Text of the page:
22 May, 2020
It’s estimated that 20 million people are now working at home since the coronavirus pandemic hit, which has increased from 1.7 million prior to the outbreak, meaning more Brits than ever before are having to navigate remote working.
But how is this new normal - which now requires working from a makeshift home office - impacting workers whose usual workplace has been affected by Covid-19? Here at Hoxton Mix, we wanted to find out more about workers’ perceptions of the future of remote working, as well as exploring the impact on Brits’ home lives, so we carried out a survey of British households to find out more.
Interestingly, our survey has revealed that 2 in 5 managers (40%) believe their company would benefit from remote working in the future, and would even consider encouraging their company to be fully remote beyond the pandemic. This suggests that the prospect of a virtual office or more permanent remote working is now appealing to many company leaders, since the Covid-19 outbreak.
But what do British workers think about remote working beyond the pandemic - and do they agree with the opinion of managers? The survey reveals that they do agree, to a very high percent; 70% of those surveyed predict that more businesses will choose to work from home. The value of technology in this situation should not be ignored, and has most likely played a major role in the effectiveness of remote working as the country has adapted to the pandemic repercussions.
However, our survey also revealed that the attitude towards turning fully remote varies between industries. For example, more than 3 in 5 (64%) respondents who work in the Sales, Media and Marketing industries agree that this would be a positive change, but only 16% of workers in the Arts and Culture sector agree, highlighting that there’s not just going to be a ‘one size fits all’ approach to working from home in the future.
We also wanted to delve into attitudes towards remote working between cities, which reveals that more than 3 in 10 (35%) in London agreed that this would be a positive move for their company, but only 1 in 5 (21%) respondents in Belfast felt the same. In fact, Belfast was the city that agreed with this statement the least in comparison to other UK cities. Will we see more remote working opportunities for Londoners following the pandemic than any other UK city?
The results to this aspect of our survey were positive, with more than half (52%) of Brits saying that they have found an improved work-life balance since the pandemic hit.
Whether this be from taking out the need for a commute, or that the ‘remote office’ now being based within homes, many workers have found that their working hours aren’t eating into their home life as much as prior to Covid-19. In addition, our survey also showed that 64% of Brits have been able to spend more time with their families since working from home during the coronavirus pandemic.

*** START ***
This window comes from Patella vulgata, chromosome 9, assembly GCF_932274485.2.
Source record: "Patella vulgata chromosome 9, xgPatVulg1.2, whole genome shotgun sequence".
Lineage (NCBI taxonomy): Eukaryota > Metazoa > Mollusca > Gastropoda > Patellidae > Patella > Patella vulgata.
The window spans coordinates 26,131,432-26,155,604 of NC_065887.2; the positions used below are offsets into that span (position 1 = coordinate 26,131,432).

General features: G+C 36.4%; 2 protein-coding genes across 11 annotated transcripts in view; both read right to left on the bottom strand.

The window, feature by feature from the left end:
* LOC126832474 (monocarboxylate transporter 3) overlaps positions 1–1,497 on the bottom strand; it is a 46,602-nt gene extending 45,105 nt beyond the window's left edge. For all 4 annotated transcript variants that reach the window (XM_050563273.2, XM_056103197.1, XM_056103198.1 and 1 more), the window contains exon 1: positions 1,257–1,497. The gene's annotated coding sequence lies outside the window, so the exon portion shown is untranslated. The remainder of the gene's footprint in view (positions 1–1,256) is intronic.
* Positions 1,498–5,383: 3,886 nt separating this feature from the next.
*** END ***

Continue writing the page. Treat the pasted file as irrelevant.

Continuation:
Business owners have undoubtedly had a lot of changes to steer their way through over recent weeks - from working to keep their employees’ well-being high and dealing with financial repercussions, all whilst adjusting to the situation on a personal level, it’s a high pressure situation for many business owners and CEOs. However, 3 in 5 (60%) business owners revealed in our survey that working from home during Covid-19 has helped to improve their work-life balance.
Unfortunately, this isn’t the case for every profession and job role. For example, the number of manual workers who are able to work from home during this time haven’t felt as much of an improvement in their work-life balance, as only 3 in 10 felt the same.
Whilst it may be assumed that the prospect of working from home would be more natural to the younger generations, given that they have had more exposure to flexible working in their lifetimes in comparison to older generations, our survey reveals that this is not the case. More than three quarters (79%) of respondents aged 55 and older think that the Covid-19 pandemic will change the future of work and how many businesses will opt to work remotely, compared to half (56%) of 16-24 year olds.
Productivity levels are also something we asked Brits about in our survey, to explore whether working from home had a better impact on productivity than an official workplace environment. We found out that 3 in 10 (31%) respondents aged between 16-24 stated they have been less productive whilst working from during Covid-19, but only 19% of professionals aged 55 and older have faced the same struggles. In fact, 2 in 5 respondents of this older age group have felt more productive during this time.
The impact on productivity has also varied between company sizes, with 36% of respondents who work at medium size businesses believing that they’re more productive while working from home compared to 27% of respondents at small businesses.
Ultimately, there’s no doubt that the workplace as we know it could not only take a long time to get back to where it was prior to the Covid-19 outbreak, but that it may never go back to this at all. Our survey results also showed that 2 in 5 (43%) business owners believe that having an office is an unnecessary business expense, so should we expect the future of the workplace to look very different forever following Covid-19?